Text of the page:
Charleston currently ranks number nine among boxports in the US but under Jim Newsome, CEO and president of the South Carolina Ports Authority (SCPA), plans are afoot to bring it much higher.
Last year the port managed 2m teu for the first time recording significant year-on-year growth.
“Such growth,” Newsome says, “is necessary for an organisation with a 10-year, $1.3bn capital plan to provide the capacity, technology and infrastructure required for handling the big ships being deployed in the industry today.”
SCPA’s container terminal under construction, called Leatherman Terminal, will increase the port’s container capacity by 50%. It’s currently the only new permitted container terminal under construction on the US. East or Gulf coast, and phase I is expected to be completed by 2020.
Over two years, SCPA is upgrading the structural support and fendering system of its biggest container terminal, the Wando Welch, in order to handle the frequency of bigger ships calling Charleston. SCPA also purchased two new super-post-panamax cranes for working bigger ships that are soon to be deployed to the east coast. Two more cranes of the same size are on order for delivery in December 2017.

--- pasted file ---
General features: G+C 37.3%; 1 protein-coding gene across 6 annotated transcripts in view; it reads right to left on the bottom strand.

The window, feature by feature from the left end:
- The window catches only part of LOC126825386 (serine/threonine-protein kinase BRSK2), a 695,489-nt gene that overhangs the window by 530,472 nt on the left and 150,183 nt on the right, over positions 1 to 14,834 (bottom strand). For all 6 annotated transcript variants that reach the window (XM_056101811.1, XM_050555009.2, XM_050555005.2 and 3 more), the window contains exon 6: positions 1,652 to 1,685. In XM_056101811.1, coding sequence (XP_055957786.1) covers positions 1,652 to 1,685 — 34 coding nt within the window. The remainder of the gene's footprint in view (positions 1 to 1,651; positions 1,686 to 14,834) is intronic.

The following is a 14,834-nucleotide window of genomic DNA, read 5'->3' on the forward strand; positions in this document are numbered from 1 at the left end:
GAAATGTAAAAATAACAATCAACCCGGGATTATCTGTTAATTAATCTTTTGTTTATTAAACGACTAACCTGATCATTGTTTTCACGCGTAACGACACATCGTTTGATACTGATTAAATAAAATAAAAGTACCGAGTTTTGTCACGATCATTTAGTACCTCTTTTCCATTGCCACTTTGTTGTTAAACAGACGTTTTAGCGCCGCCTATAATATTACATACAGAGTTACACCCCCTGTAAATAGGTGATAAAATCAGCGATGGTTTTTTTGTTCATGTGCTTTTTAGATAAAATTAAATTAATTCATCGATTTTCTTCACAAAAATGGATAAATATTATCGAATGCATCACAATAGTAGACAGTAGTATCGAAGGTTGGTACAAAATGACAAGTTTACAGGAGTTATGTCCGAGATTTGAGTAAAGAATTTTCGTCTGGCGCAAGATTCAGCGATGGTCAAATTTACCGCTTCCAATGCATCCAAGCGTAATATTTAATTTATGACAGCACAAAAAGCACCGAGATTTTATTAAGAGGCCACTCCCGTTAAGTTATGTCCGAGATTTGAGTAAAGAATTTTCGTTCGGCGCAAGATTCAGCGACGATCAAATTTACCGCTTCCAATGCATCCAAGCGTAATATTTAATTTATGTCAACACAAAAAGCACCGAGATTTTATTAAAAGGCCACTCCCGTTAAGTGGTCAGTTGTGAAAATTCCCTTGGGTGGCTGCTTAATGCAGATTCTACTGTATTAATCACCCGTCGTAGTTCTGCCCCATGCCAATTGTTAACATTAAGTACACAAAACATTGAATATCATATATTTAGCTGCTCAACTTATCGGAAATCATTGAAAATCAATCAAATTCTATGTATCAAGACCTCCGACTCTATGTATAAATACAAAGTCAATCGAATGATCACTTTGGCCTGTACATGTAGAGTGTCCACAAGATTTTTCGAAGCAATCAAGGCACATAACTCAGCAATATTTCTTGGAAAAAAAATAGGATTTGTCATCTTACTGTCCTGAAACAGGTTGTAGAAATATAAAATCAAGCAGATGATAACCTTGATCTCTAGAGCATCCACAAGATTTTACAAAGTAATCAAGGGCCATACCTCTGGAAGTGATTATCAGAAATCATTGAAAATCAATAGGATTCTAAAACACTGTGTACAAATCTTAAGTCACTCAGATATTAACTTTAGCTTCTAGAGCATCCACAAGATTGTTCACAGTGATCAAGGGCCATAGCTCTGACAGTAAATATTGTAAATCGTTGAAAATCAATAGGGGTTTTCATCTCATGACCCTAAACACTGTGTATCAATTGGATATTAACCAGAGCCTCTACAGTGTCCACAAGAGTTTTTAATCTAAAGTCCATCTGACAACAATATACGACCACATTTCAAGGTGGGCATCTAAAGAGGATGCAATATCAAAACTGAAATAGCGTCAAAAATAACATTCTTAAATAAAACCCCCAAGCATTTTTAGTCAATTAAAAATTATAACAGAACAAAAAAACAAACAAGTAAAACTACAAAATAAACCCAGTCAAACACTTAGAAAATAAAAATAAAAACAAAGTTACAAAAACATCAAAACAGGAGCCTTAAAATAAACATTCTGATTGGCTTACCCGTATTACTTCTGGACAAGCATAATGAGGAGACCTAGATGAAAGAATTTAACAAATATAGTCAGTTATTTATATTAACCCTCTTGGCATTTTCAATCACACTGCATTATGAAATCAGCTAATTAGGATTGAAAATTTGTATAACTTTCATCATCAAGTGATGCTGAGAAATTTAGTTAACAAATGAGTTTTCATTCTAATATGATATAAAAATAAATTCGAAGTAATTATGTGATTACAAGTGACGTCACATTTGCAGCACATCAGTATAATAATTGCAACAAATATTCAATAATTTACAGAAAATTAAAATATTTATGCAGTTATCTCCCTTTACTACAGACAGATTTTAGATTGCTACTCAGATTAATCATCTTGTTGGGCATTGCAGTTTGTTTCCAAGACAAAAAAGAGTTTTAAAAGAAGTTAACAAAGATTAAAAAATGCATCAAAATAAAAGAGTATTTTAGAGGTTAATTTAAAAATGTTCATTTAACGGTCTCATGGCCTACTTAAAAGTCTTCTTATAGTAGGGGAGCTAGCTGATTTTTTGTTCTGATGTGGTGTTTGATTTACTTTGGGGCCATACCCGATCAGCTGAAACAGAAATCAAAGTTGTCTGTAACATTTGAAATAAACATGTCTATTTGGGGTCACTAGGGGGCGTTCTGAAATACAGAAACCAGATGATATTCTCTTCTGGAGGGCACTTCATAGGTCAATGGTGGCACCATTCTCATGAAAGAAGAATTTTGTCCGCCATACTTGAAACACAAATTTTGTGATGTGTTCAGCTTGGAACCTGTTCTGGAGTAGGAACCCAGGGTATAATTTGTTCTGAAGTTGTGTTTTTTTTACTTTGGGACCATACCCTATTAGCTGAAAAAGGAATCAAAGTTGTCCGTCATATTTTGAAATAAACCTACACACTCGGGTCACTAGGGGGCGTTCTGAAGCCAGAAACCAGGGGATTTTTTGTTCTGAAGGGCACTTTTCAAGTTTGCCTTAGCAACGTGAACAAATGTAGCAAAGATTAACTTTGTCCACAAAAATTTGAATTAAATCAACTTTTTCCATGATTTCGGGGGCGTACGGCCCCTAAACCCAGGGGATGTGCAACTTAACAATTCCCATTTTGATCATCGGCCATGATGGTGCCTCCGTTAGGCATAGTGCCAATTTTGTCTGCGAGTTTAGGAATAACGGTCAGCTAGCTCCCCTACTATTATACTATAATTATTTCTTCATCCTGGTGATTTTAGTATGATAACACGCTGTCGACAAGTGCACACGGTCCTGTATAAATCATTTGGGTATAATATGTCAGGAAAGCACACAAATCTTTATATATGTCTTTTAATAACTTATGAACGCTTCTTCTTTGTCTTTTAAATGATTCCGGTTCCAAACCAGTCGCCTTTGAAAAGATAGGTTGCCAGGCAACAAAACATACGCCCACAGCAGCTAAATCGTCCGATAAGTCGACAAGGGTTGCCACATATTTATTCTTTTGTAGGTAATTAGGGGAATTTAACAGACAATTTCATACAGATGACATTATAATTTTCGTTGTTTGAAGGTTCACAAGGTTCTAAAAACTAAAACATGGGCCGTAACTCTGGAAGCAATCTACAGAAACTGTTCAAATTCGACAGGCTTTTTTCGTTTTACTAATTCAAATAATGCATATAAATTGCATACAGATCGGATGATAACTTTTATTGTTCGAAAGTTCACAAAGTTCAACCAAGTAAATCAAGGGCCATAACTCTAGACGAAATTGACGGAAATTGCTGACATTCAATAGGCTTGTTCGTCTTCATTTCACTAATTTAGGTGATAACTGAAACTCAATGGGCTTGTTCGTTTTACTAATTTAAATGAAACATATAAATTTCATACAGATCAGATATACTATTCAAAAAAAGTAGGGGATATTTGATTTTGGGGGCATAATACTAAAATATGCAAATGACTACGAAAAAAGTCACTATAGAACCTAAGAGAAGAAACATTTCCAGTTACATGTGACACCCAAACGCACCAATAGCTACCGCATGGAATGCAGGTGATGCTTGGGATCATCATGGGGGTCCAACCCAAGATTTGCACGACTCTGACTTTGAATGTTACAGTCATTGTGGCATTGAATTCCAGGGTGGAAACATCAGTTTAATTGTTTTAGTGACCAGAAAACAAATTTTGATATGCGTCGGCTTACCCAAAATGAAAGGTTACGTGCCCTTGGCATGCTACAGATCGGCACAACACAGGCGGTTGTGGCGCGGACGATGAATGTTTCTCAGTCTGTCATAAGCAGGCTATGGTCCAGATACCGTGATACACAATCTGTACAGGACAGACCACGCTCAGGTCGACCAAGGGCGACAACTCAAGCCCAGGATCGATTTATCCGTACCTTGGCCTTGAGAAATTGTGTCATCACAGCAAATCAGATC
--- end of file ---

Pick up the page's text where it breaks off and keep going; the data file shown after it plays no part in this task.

A $525m effort, cost-shared by the state and federal governments, will deepen Charleston Harbor to -52 ft at mean low water in order to handle larger container ships without tidal restriction. Dredging is expected to begin later this year and be completed by 2020, making Charleston the deepest harbour on the east coast.
“For major US container ports,” Newsome says, “the two major challenges are to sustain and improve operating performance while making the large investments required to handle large ships and increasing volumes.”
Public ports, like SCPA, are integral to the US supply chain and will need to earn proper returns to maintain this investment thesis, Newsome concludes.